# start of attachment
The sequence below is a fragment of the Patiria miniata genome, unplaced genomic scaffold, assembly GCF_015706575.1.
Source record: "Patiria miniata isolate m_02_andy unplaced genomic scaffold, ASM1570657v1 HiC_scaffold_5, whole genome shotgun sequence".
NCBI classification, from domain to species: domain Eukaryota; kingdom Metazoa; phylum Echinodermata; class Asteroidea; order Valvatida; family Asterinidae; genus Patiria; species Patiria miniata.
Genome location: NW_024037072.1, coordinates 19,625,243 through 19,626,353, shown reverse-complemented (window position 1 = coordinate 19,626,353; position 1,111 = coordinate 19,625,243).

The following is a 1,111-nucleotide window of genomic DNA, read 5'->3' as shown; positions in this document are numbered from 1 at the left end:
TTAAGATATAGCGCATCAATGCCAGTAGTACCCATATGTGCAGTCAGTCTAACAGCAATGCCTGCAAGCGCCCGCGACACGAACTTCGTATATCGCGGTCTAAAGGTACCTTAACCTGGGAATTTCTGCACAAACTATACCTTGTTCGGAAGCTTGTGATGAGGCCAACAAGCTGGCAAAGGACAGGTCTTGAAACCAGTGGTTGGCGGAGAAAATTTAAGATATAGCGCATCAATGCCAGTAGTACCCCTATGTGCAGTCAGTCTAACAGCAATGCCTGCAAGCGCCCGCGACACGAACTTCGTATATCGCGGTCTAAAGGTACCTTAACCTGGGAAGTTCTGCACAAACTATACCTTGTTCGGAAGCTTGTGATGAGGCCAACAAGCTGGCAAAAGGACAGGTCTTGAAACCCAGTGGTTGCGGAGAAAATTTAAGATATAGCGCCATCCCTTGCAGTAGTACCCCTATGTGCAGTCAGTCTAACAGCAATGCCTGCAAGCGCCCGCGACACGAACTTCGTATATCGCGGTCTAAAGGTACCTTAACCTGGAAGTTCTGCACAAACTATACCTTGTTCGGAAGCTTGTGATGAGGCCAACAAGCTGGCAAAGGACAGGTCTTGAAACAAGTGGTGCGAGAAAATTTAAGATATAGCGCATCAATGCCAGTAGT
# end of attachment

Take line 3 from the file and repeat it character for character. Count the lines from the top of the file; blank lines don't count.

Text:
NCBI classification, from domain to species: domain Eukaryota; kingdom Metazoa; phylum Echinodermata; class Asteroidea; order Valvatida; family Asterinidae; genus Patiria; species Patiria miniata.